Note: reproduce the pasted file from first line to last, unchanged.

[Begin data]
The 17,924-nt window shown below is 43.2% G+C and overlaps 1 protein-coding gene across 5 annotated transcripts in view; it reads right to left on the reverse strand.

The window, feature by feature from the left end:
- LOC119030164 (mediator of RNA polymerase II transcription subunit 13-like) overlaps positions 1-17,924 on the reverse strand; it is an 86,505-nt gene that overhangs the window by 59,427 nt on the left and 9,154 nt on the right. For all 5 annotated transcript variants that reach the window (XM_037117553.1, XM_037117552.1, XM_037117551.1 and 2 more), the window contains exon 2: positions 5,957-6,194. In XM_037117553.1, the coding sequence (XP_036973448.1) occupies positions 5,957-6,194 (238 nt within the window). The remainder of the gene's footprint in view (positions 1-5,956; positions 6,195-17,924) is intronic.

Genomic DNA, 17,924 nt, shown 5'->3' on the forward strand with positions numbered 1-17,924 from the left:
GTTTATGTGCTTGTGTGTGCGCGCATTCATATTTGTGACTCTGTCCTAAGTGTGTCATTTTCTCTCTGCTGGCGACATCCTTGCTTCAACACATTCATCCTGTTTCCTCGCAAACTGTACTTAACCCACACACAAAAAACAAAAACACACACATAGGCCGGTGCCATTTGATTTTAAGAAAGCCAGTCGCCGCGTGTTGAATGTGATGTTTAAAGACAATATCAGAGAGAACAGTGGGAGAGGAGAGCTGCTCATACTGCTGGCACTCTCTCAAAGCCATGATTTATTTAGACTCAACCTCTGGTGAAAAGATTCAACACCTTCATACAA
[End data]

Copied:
The 17,924-nt window shown below is 43.2% G+C and overlaps 1 protein-coding gene across 5 annotated transcripts in view; it reads right to left on the reverse strand.

The window, feature by feature from the left end:
- LOC119030164 (mediator of RNA polymerase II transcription subunit 13-like) overlaps positions 1-17,924 on the reverse strand; it is an 86,505-nt gene that overhangs the window by 59,427 nt on the left and 9,154 nt on the right. For all 5 annotated transcript variants that reach the window (XM_037117553.1, XM_037117552.1, XM_037117551.1 and 2 more), the window contains exon 2: positions 5,957-6,194. In XM_037117553.1, the coding sequence (XP_036973448.1) occupies positions 5,957-6,194 (238 nt within the window). The remainder of the gene's footprint in view (positions 1-5,956; positions 6,195-17,924) is intronic.

Genomic DNA, 17,924 nt, shown 5'->3' on the forward strand with positions numbered 1-17,924 from the left:
GTTTATGTGCTTGTGTGTGCGCGCATTCATATTTGTGACTCTGTCCTAAGTGTGTCATTTTCTCTCTGCTGGCGACATCCTTGCTTCAACACATTCATCCTGTTTCCTCGCAAACTGTACTTAACCCACACACAAAAAACAAAAACACACACATAGGCCGGTGCCATTTGATTTTAAGAAAGCCAGTCGCCGCGTGTTGAATGTGATGTTTAAAGACAATATCAGAGAGAACAGTGGGAGAGGAGAGCTGCTCATACTGCTGGCACTCTCTCAAAGCCATGATTTATTTAGACTCAACCTCTGGTGAAAAGATTCAACACCTTCATACAA